The Norman Transcript


May 23, 2014

Bill co-authors from Norman support reuse of critical resource

NORMAN — A bill encouraging and supporting water reuse went to the governor’s desk Thursday, thanks to Norman lawmakers.

Authored in the Senate by Rob Standridge, R-Norman, and co-author John Sparks, D-Norman, then carried in the House by Rep. Scott Martin, R-Norman, the measure represents bipartisan effort to respond to emerging water shortages through facilitating reuse policy.

“In most cases, water reuse is more affordable than the construction of new pipelines or a reservoir, and the technology has proven to be safe, effective and reliable,” Standridge said. “For a number of growing municipalities, reuse may be the best option to expand the supply of drinking water. This legislation will support and enable water districts and municipalities to move ahead with water reuse projects.”

Under the measure, the Oklahoma Department of Environmental Quality will be required to issue approval or disapproval of water reuse project applications.

Standridge said reuse should be an important part of the state’s long-term vision for water.

In the past, reuse applications often stalled while under consideration by the ODEQ.

Previous leadership at ODEQ appeared hesitant to approve applications for reuse projects where bodies of water have been declared sensitive water supplies. But in many cases, those reuse discharges could help alleviate, rather than aggravate, the problem in sensitive bodies of water like Lake Thunderbird.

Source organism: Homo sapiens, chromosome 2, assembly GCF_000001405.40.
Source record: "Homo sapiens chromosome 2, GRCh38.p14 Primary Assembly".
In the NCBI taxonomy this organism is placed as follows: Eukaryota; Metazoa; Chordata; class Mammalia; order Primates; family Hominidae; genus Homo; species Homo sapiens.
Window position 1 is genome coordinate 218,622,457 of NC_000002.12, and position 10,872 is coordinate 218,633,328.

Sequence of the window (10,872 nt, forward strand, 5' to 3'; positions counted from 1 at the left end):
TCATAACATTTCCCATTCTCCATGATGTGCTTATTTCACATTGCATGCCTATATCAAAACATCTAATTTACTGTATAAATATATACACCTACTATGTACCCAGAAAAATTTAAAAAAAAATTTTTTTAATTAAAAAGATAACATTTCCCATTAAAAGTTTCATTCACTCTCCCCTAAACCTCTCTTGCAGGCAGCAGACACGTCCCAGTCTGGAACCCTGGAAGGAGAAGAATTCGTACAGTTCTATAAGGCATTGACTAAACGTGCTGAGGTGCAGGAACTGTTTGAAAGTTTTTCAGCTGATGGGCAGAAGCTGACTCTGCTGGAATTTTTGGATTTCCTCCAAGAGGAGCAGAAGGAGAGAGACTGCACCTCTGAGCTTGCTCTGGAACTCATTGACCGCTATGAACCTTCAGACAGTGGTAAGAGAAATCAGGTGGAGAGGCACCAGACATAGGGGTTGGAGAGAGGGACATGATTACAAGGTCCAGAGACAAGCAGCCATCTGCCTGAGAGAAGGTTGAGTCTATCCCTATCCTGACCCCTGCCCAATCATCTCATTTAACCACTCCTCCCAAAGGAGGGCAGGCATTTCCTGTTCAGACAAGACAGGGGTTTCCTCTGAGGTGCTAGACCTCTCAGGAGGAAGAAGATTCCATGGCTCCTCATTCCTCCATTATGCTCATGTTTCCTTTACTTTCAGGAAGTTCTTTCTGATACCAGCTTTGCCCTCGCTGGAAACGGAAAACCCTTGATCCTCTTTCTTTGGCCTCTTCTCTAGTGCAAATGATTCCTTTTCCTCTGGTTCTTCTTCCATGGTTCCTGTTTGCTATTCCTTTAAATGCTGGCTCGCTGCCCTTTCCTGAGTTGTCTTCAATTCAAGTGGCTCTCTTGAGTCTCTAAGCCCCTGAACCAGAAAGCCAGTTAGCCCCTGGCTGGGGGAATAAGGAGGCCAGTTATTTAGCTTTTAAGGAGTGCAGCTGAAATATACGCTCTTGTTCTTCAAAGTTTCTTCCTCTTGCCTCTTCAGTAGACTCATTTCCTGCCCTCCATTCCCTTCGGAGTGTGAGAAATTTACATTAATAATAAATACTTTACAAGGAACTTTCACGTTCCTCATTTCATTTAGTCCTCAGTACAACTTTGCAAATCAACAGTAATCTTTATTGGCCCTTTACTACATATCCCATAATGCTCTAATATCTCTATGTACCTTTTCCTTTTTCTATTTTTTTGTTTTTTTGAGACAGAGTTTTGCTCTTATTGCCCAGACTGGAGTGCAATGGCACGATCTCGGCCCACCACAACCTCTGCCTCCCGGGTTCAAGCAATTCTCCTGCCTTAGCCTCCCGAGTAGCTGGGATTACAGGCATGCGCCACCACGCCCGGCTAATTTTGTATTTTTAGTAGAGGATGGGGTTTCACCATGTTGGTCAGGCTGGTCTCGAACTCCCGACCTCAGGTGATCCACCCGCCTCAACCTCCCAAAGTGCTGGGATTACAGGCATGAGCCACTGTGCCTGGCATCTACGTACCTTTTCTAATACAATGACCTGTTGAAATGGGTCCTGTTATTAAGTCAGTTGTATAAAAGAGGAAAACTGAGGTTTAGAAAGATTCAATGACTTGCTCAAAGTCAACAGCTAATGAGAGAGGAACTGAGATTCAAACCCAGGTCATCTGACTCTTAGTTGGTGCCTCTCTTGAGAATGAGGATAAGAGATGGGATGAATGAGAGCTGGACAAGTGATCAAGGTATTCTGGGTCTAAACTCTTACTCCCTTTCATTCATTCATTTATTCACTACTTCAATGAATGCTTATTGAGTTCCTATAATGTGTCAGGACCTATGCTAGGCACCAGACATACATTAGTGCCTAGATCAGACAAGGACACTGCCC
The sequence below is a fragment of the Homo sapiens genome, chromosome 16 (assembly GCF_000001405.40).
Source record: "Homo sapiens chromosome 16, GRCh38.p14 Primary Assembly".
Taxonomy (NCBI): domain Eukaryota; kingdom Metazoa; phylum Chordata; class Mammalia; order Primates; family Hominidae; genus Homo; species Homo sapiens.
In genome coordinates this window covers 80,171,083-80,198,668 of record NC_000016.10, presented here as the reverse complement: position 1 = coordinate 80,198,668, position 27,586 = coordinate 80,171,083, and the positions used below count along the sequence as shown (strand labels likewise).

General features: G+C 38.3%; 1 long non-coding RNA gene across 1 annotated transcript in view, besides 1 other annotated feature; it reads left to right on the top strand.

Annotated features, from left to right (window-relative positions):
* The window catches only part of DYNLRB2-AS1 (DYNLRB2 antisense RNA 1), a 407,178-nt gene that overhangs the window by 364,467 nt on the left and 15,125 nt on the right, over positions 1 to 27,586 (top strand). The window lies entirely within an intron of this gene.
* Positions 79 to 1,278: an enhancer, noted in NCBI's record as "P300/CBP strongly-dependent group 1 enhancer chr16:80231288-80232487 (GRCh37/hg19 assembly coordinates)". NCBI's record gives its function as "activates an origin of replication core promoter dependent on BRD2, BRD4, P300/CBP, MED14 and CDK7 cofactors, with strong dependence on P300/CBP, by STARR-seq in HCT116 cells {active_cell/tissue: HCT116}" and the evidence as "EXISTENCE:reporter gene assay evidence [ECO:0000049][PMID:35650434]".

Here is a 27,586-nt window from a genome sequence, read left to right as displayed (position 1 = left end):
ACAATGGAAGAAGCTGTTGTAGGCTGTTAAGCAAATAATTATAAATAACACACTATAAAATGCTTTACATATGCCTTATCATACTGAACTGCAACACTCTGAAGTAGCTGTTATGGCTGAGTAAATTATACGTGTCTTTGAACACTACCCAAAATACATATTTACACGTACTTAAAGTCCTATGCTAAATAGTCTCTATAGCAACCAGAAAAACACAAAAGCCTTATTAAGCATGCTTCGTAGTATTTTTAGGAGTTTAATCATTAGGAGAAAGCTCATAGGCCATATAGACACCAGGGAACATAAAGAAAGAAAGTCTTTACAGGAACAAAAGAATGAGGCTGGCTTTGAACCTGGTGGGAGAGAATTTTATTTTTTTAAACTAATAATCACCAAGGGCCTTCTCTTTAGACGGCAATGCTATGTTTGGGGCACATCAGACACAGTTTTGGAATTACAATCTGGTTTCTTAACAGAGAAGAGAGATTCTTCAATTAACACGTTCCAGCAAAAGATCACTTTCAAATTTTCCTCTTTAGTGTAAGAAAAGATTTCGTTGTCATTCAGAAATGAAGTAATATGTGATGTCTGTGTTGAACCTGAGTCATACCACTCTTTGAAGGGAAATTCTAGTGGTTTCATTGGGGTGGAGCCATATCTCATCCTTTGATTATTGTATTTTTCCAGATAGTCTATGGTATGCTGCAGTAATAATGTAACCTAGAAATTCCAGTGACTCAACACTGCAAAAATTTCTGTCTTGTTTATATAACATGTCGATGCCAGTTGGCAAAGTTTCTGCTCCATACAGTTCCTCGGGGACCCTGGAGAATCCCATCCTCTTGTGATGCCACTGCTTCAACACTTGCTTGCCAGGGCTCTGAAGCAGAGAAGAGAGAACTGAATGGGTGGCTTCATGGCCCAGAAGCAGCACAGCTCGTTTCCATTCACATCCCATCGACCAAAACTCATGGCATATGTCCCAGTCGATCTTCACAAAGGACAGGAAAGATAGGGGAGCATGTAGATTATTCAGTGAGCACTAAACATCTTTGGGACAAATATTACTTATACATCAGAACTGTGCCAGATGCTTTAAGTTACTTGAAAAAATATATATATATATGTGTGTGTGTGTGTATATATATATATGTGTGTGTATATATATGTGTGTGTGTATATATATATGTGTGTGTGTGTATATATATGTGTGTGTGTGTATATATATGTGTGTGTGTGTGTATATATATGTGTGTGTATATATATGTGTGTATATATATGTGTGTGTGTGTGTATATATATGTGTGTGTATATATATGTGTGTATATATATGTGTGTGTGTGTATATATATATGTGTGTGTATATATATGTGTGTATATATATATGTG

Senate Bill 1187 requires action on the part of the ODEQ, “where such discharges do not contain concentrations of pollutants greater than the existing concentrations of such pollutants in the receiving water body.”

The discharge is not allowed to make things worse, but can be approved, even in cases of sensitive bodies of water, if the right conditions are met.

“The good news is that reuse is getting everyone’s attention,” Norman Utilities Director Ken Komiske said. “In order to meet the state’s goal of no more fresh water use in 2060, reuse has to be a part of that equation.”

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